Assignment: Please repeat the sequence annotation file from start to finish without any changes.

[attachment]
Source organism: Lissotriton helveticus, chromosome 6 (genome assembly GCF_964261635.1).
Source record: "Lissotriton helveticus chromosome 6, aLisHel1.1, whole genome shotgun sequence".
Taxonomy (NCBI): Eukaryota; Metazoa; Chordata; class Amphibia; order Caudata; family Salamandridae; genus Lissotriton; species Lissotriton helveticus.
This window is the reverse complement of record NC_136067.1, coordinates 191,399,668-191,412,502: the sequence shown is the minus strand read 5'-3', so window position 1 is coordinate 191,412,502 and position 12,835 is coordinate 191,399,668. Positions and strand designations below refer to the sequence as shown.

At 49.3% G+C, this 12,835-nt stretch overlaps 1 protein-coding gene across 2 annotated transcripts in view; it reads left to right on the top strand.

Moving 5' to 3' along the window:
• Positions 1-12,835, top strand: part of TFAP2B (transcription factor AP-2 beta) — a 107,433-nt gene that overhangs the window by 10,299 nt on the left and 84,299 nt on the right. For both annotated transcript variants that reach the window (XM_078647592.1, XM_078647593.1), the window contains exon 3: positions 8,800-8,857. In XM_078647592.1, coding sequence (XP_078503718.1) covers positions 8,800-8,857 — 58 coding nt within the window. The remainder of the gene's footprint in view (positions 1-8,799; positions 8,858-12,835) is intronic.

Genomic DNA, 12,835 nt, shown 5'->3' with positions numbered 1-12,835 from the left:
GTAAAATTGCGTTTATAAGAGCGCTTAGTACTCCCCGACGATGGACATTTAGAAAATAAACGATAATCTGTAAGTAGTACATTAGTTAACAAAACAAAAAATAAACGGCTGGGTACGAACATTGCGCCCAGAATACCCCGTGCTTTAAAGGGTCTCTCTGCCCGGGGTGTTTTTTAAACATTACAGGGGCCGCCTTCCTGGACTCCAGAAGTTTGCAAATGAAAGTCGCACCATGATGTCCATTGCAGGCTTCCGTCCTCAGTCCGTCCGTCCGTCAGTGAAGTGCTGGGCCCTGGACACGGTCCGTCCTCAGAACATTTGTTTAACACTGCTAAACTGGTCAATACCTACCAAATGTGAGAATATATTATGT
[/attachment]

Source organism: Lissotriton helveticus, chromosome 6 (genome assembly GCF_964261635.1).
Source record: "Lissotriton helveticus chromosome 6, aLisHel1.1, whole genome shotgun sequence".
Taxonomy (NCBI): Eukaryota; Metazoa; Chordata; class Amphibia; order Caudata; family Salamandridae; genus Lissotriton; species Lissotriton helveticus.
This window is the reverse complement of record NC_136067.1, coordinates 191,399,668-191,412,502: the sequence shown is the minus strand read 5'-3', so window position 1 is coordinate 191,412,502 and position 12,835 is coordinate 191,399,668. Positions and strand designations below refer to the sequence as shown.

At 49.3% G+C, this 12,835-nt stretch overlaps 1 protein-coding gene across 2 annotated transcripts in view; it reads left to right on the top strand.

Moving 5' to 3' along the window:
• Positions 1-12,835, top strand: part of TFAP2B (transcription factor AP-2 beta) — a 107,433-nt gene that overhangs the window by 10,299 nt on the left and 84,299 nt on the right. For both annotated transcript variants that reach the window (XM_078647592.1, XM_078647593.1), the window contains exon 3: positions 8,800-8,857. In XM_078647592.1, coding sequence (XP_078503718.1) covers positions 8,800-8,857 — 58 coding nt within the window. The remainder of the gene's footprint in view (positions 1-8,799; positions 8,858-12,835) is intronic.

Genomic DNA, 12,835 nt, shown 5'->3' with positions numbered 1-12,835 from the left:
GTAAAATTGCGTTTATAAGAGCGCTTAGTACTCCCCGACGATGGACATTTAGAAAATAAACGATAATCTGTAAGTAGTACATTAGTTAACAAAACAAAAAATAAACGGCTGGGTACGAACATTGCGCCCAGAATACCCCGTGCTTTAAAGGGTCTCTCTGCCCGGGGTGTTTTTTAAACATTACAGGGGCCGCCTTCCTGGACTCCAGAAGTTTGCAAATGAAAGTCGCACCATGATGTCCATTGCAGGCTTCCGTCCTCAGTCCGTCCGTCCGTCAGTGAAGTGCTGGGCCCTGGACACGGTCCGTCCTCAGAACATTTGTTTAACACTGCTAAACTGGTCAATACCTACCAAATGTGAGAATATATTATGT